In Afghanistan this week, they were side by side.
In Kuwait, too.
Not long ago, Govs. Dannel P. Malloy of Connecticut and Jack Markell of Delaware were together in Hartford as well — to talk about the best ways to create jobs. And a year before that, they were on the campaign trail together.
It’s a friendship that goes back at least to 1998, and it has developed to the point that the two Democratic governors are traveling partners in a high-profile visit to U.S. troops in Kuwait and Afghanistan.
Many governors had the chance to join the trip at the invitation of the Department of Defense, but only Malloy and Markell made it, finding time to pile even more events onto their crowded calendars.
Markell was in Hartford just last month and sat at the same table with Malloy during a National Governors Association conference on the best ways for states to create jobs.
Their relationship goes back at least until 1998 when Markell was serving as Delaware's treasurer and Malloy was serving as Stamford's mayor. They stayed in touch as the years went by, and Markell eventually moved up to the highly influential position of chairman of the Democratic Governors Association.
In that role, Markell came to Hartford in October 2010 when Malloy was in the thick of a tough race against Republican Tom Foley - a battle that he won by one half of one percentage point.
Markell and Malloy toured a home that was under construction on Earle Street in Hartford's North End to demonstrate a "net zero'' building in which the homeowners would potentially pay nothing for their energy costs. That would be accomplished through the solar panels on the roof and the super-insulated structure with 13-inch walls that are more than double the standard thickness of about 5.5 inches for an average home.
More important than Markell's visit was the Democratic Governors Association's contribution of at least $700,000 on Malloy's behalf, including a biting television commercial that ripped Foley for his dealings with The Bibb Company in Georgia - a hot issue in the campaign at that moment.
Nationally, Markell broke fundraising records for a Democratic governor as the association spent about $50 million on 24 races, including Malloy's.
In his Hartford visit, before Malloy's election, Markell said that he came to Connecticut because he believed that the race was winnable.
"This is an important state to us,'' Markell said. "We've made a significant investment here. This is a big race for us as well as a big race for the people of Connecticut.''
"Switching from an R to a D is something that we are very intent on doing,'' Markell said, referring to the retirement of Republican Governor M. Jodi Rell, who preceded Malloy. "This one is particularly interesting because it's been two decades since there has been a Democratic governor of Connecticut.''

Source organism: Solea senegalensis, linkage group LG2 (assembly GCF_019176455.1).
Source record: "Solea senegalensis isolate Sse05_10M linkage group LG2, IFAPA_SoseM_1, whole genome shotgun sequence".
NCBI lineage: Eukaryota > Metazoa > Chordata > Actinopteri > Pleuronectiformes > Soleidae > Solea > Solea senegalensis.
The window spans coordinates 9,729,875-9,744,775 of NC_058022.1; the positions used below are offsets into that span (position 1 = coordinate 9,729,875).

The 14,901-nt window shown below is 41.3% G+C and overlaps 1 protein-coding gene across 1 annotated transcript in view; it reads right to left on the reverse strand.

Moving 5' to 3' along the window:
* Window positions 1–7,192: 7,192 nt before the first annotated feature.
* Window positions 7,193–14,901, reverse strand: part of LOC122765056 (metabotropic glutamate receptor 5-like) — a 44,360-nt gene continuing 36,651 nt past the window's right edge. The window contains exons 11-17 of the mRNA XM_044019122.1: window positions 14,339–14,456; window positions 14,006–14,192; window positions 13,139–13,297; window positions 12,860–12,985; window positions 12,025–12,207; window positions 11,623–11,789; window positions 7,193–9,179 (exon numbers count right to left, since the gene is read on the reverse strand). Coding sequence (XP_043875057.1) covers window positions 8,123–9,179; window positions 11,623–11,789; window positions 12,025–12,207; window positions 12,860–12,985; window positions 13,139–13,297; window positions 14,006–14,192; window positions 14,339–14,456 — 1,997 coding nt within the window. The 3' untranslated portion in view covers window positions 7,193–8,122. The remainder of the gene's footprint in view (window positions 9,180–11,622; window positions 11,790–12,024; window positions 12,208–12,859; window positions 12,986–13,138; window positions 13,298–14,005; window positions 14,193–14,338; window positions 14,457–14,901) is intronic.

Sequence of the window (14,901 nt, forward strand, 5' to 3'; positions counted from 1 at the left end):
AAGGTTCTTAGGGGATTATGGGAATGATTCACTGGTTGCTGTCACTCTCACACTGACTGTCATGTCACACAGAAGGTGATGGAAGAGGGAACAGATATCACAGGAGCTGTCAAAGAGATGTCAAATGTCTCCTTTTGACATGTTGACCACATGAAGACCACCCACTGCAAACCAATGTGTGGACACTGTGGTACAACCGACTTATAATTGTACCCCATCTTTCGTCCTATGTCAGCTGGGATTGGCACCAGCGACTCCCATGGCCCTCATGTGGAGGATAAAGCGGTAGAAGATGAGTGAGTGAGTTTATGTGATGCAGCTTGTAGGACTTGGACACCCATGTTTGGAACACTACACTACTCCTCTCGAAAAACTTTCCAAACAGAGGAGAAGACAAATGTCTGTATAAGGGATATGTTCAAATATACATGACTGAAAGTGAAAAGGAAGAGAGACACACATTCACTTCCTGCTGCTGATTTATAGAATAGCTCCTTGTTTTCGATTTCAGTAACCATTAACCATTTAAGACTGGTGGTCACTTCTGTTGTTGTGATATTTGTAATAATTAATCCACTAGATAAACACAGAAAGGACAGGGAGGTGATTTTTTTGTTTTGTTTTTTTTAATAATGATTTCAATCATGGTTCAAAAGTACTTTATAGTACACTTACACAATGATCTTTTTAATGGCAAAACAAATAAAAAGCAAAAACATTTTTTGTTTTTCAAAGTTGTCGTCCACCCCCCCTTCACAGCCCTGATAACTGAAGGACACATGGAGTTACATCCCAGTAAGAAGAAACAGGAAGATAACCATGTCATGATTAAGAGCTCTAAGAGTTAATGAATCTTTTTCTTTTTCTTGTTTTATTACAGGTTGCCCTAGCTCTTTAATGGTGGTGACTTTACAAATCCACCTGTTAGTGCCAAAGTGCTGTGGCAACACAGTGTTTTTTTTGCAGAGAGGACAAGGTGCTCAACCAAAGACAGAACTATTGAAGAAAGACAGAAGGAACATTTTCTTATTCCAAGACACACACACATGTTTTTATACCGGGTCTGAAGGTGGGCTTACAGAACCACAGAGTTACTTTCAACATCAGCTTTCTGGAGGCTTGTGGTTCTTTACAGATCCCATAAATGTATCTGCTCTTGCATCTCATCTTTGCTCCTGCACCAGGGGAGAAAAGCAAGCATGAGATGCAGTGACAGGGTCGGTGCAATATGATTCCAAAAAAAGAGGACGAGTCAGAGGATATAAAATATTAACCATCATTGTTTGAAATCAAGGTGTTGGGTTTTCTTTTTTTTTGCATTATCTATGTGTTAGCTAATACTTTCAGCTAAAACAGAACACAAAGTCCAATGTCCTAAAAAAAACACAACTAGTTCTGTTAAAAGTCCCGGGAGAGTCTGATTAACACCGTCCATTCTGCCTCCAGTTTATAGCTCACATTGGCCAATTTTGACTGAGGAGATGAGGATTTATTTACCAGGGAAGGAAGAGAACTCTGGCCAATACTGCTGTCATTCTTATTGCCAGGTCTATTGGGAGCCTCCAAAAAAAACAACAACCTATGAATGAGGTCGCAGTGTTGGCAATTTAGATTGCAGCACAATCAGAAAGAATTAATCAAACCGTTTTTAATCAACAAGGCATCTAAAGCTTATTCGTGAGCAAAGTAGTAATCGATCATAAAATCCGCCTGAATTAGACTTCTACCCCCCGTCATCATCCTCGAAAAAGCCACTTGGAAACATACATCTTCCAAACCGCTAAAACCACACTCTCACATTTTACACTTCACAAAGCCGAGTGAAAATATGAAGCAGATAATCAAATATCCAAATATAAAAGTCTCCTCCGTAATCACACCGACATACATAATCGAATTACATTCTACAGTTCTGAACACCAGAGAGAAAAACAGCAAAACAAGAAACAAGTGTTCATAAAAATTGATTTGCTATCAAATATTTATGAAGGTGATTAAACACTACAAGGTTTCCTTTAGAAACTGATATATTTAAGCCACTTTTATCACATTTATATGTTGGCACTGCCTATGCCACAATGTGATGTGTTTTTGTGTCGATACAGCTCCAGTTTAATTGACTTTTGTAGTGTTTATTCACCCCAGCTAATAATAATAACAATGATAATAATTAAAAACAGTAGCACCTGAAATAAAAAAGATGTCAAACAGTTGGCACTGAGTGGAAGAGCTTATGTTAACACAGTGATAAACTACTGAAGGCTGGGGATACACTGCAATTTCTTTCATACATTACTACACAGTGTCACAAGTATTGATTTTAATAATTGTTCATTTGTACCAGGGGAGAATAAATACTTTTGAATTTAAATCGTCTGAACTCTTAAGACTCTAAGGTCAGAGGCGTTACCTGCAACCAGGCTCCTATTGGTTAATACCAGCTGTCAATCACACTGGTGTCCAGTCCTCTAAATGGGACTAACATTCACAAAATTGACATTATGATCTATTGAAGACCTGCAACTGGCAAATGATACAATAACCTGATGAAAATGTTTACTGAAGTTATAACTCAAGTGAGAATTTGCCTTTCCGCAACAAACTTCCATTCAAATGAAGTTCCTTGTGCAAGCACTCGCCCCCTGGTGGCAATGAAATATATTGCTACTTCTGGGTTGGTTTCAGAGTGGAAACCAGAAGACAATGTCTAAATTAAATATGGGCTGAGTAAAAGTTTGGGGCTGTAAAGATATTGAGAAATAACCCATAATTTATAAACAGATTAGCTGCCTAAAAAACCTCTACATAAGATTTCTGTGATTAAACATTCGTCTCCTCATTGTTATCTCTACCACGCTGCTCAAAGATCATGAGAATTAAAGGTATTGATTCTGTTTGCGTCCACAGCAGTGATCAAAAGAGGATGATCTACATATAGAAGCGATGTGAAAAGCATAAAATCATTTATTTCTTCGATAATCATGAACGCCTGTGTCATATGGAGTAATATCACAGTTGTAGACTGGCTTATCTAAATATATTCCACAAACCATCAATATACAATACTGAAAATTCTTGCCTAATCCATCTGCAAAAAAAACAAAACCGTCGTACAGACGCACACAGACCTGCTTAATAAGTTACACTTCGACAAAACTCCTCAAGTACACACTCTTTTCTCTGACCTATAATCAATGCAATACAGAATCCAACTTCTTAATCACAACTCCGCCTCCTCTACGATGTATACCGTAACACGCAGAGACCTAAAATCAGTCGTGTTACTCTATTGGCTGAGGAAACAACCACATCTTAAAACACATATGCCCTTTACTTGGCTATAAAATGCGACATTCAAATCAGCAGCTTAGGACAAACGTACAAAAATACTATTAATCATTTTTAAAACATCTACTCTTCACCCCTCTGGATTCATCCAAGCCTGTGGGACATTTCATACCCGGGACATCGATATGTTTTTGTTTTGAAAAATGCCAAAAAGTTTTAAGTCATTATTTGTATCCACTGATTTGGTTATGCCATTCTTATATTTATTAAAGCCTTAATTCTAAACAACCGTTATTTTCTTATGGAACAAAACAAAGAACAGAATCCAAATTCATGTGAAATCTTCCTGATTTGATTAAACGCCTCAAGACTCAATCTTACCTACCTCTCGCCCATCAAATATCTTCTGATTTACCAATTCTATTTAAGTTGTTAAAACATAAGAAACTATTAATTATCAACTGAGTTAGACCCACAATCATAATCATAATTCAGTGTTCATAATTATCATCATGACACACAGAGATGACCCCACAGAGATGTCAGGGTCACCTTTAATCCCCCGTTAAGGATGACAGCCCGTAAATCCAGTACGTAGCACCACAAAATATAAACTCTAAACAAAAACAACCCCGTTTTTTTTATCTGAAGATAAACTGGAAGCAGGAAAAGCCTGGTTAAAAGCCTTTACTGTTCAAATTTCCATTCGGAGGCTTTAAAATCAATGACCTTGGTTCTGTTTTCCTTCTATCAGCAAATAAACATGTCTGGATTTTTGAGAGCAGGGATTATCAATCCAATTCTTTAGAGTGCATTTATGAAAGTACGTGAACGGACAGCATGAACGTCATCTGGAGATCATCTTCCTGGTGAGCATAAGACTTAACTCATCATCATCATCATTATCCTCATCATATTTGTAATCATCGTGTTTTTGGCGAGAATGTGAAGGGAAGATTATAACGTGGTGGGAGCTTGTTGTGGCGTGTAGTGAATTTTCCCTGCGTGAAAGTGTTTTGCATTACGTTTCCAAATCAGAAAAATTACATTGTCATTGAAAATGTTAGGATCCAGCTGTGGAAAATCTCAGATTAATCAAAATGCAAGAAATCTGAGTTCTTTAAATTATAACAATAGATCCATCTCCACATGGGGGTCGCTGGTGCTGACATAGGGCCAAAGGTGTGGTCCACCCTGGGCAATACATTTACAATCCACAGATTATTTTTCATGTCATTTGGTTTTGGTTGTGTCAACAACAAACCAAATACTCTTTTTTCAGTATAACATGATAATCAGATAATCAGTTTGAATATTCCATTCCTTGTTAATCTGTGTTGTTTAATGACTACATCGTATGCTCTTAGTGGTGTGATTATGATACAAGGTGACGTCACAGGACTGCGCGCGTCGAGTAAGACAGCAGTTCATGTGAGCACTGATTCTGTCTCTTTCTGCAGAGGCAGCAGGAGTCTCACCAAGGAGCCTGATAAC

Markell is familiar with Hartford because he worked as a consultant for Northeast Utilities more than 20 years ago.
A wealthy business executive, Markell was on the cutting edge of technology, and his official biography says that he coined the name "Nextel'' as the technology company's 13th employee. Markell, who turns 51 next week, served for 10 years as Delaware treasurer before taking over as governor in January 2009 - two years before Malloy took over in Connecticut.
From Afghanistan, Malloy participated in a conference call Wednesday with reporters, including from the Associated Press.
When asked why a Connecticut governor should travel to Afghanistan, Malloy responded, “As governor, I have to take charge of the National Guard, and I’ve worked with them and there are a number of National Guard troops as well as regular Army Connecticut citizens, regular Army, Navy and Air Force here. And I’ve had an opportunity to meet with a number of them at all of our stops. It’s pretty rewarding.”
Like Gov. M. Jodi Rell before him, Malloy attends the departure and return ceremonies to welcome the National Guard troops, in addition to funerals for Connecticut soldiers who have been killed in the line of duty.
“I certainly wanted to understand what are our troops are facing when they’re called up and when they’re sent to Kuwait or to Afghanistan and I think it’s part of a support for them,'' Malloy said on the conference call. "It's also part of a learning process for me. It’s an important opportunity, I think, which the DOD is making available to governors.”
“They invited a large number of governors. Two of us could go on this particular trip,'' Malloy said. "I have to tell you, I’m proud to be able to make the trip.”Copyright © 2015, The Baltimore Sun